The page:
The Gettysburg Address offered only the promise of freedom, not a specific plan of emancipation. After the address, in the winter of 1863–64, Lincoln and the new Thirty-eighth Congress finally began to craft legislation that would secure black freedom in the reconstructed Union. Because the antislavery constitutional amendment was ultimately adopted, we naturally assume that Civil War-era lawmakers always had the amendment in mind as the obvious complement to the Emancipation Proclamation. But, in fact, the amendment was not part of a prearranged agenda. Instead, it was born from a complex tangle of party politics, popular antislavery fervor, and constitutional theory. And far from being an obvious supplement to the proclamation, the amendment represented, for many northerners, a critique of the president's emancipation program.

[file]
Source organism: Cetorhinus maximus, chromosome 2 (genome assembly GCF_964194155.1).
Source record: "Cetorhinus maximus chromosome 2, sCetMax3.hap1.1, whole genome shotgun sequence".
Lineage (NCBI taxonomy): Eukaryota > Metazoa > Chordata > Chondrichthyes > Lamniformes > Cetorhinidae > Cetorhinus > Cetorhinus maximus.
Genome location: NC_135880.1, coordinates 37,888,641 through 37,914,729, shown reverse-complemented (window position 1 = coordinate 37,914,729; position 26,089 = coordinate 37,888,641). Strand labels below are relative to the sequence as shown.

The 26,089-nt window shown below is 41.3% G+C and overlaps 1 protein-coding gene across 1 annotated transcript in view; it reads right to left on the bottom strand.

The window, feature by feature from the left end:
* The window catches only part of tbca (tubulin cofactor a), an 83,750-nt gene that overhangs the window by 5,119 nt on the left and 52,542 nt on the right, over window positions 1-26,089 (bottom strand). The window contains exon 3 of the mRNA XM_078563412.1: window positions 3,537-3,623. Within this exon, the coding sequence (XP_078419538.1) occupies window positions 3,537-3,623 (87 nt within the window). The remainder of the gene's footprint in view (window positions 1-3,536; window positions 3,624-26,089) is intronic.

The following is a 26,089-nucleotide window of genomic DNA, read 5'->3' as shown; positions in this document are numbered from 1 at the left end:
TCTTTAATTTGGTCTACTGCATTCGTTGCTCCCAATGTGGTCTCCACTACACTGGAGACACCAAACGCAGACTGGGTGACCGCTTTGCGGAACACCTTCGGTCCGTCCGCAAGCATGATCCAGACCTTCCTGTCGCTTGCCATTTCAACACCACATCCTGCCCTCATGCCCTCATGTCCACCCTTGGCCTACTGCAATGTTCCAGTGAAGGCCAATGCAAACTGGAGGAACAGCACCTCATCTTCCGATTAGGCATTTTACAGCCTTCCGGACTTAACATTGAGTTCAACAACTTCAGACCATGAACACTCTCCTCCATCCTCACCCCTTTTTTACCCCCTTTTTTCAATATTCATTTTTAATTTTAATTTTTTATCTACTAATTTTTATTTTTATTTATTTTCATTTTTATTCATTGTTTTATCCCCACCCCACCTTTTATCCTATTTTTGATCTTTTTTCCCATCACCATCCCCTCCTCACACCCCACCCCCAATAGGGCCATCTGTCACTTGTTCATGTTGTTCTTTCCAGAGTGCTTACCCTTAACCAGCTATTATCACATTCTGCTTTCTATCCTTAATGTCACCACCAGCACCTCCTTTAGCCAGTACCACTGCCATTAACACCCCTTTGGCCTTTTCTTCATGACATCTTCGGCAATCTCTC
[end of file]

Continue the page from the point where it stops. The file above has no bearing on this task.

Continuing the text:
As the new Congress prepared to convene, northerners were far from united on a single plan of emancipation, but they seemed more interested than ever in seeing slavery somehow abolished. In the Midwest, a Republican preacher who had complained in the fall of 1862 that “nobody wants any lectures on the slavery question” observed that audiences now clamored for antislavery speakers, especially those recently converted to the cause.1 Antislavery whisperings could even be heard from some traditionally antiabolitionist newspapers like the Pittsburgh Post. When the Post, a Democratic paper, reported that “the future peace of this now bleeding and distracted country, requires the total extinction of slavery among us,” the Republican Indianapolis Daily Journal was quick to respond: “that sounds very like 'Abolitionism' to our ears. ”2
A number of factors during 1863 had made universal emancipation, once the cause of a few abolitionists, a campaign embraced by an ever widening circle of northerners. Perhaps most important was the antisouthern hostility born from the unprecedented scale of destruction during the war. At Shiloh in early 1862, twenty thousand men were killed or____________________